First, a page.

Another study released by Angus Reid which is conducting a four part study on Western Canadian identity, and surveyed 4,024 Canadians in late December and early January. It showed that 54 percent of British Columbians felt they had the most in common with Washington state, 18 percent picked California while just 15 per cent chose Alberta, 9% percent chose Ontaria, and less than 3% chose Manitoba, Saskatchewan or another Canadian area.

This connection, while not new, has steadily continued to grow (In 1991, fully half of B.C. respondents told the Angus Reid Group they had the most in common with Washington) and more telling, in 1991 there was a much greater degree of mutual recognition between British Columbia and Alberta, and other parts of Canada.

At that time fully one-in-three Albertans in that survey said they had the most in common with B.C., more than chose any other province. Similarly, today, only 7 per cent of Albertans think their province has the most in common with B.C. These differences in perceived closeness across the west reflect that while Western Canadians perceive their region as unique and distinct from the rest of Canada, they also hold nuanced views about the region’s component provinces. In particular, the study finds a growing rift between Alberta and British Columbia on many issues. On an individual level, Western Canadians tend not to think of themselves by that name. Tellingly, residents of Alberta, Saskatchewan and British Columbia are more likely to think of themselves Albertans, Saskatchewanians and British Columbians, respectively, than Canadians. 

Not Represented by the Federal Government

A key component of how the west perceives its role in Canada is whether or not it feels represented by national institutions. The federal government receives its poorest scores in the West, with just one-quarter of British Columbians (25%), and fewer than one-in-five Albertans (15%) and Saskatchewanians (17%) saying they feel well represented.

Much like their southern Cascadian and Californian counterparts, asked whether the federal government’s treatment of the west has improved or worsened over the last few years, those westerners who believe the treatment has been unfair tend to see it worsening:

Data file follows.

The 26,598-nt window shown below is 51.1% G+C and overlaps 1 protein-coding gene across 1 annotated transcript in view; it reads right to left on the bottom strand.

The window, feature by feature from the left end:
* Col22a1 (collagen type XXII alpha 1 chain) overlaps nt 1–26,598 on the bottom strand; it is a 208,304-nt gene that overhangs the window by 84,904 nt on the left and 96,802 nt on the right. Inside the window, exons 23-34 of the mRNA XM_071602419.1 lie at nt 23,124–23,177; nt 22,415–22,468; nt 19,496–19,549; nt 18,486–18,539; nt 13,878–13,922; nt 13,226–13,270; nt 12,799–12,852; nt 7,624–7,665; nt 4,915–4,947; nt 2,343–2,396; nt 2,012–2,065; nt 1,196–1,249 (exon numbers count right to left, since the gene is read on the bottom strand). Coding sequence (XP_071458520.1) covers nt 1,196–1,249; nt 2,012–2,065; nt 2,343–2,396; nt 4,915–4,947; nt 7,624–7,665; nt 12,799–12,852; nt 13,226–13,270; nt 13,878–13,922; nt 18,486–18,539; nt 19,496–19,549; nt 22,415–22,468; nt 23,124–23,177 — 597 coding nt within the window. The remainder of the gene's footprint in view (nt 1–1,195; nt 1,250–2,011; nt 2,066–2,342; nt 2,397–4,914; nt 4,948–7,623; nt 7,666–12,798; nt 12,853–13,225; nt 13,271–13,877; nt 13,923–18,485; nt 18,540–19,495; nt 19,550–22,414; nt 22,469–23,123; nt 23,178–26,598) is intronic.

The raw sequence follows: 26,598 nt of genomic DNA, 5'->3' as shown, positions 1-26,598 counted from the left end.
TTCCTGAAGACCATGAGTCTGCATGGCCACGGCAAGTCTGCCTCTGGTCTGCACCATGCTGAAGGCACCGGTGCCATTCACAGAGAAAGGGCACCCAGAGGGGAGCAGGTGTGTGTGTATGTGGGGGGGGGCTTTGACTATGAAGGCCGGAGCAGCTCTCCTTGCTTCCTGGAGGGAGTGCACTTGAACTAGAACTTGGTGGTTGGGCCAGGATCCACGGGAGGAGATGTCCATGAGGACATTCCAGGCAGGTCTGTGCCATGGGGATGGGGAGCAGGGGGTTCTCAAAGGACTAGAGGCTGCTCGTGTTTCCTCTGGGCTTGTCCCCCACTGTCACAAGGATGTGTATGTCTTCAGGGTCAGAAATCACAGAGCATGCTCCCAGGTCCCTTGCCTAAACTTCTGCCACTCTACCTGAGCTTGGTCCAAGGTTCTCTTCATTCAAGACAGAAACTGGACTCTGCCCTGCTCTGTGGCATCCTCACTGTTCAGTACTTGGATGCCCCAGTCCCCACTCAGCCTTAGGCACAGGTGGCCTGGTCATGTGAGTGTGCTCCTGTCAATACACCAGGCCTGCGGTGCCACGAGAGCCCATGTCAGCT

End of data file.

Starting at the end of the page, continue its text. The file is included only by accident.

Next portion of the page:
Given that they feel they’re receiving poor treatment from the federal government, it’s interesting to note how British Columbians and other western provinces would like to their local governments to best proceed in representing their interests.

Rather than less of a schism, only 7 percent want their province to take “a soft approach” that aims to avoid conflict. The vast majority are split between favoring “a firmer approach” that doesn’t shy away from disagreement (46%) and “a tough approach” that would see their provincial government “do what it takes” to defend regional interests (47%).

Cascadia is not an if, but when

Cascadia will not happen in a vacuum. In times of great turmoil, and collapse, such as the 2008 global economic crisis, or in 2011 with the upswelling of peoples resistance movements around the world, people look to the ideas on fringes to help find solutions where there haven’t been any before. Counter intuitively however, it is not during times of shock, but rather during times of prosperity and stability, in which people feel safe enough in their livelihood, that real change, and the slow process of building the alternative systems and models can take root.

Instead it will be tens of thousands of people, in regions across the United States, working together, creating better alternatives, all coming together to create our collective future. Localizing our economies, democratizing our ways of living, finding waste-free business streams, starting farms and accessible ways for people to buy goods does not just happen overnight — but we are lucky that broad swaths of organizers, activists, governments, businesses and individuals are already coming together

As the United States government increasingly fails to be able to provide the fundamental responsibilities of a government, to centralize authority, decrease representation and strip away the rights and protections of it’s citizens, Cascadians, and citizens of every bioregion must ask the questions of how long we will wait, and what pathways we will create for a more sustainable, equitable and just future, before the choices are taken away, and other decisions forced upon us.

Bioregionalism resists this fragmentation of place, and our communities. Capitalism and shock doctrine economics entrench themselves in moments of turmoil and upheavel — but bioregionalism builds in times of plenty as well, when we have the time to build the alternative models we need so we can be ready for times of less. Resiliency is key, in which our communities are self-sufficient, able to weather shocks put upon us by exterior forces, and inhabitants can be supported in the work, and feel comfortable enough in their livelihoods to create the change that our world and society needs.

As traditional borders and protections of nation states fade into the thread of a 21st century environment, Cascadia is not an if, but when. It is the job then of Cascadians, and bioregionalists across this country and world, to write the future that we want to see and inspire the popular consciousness and spark our collective imagination.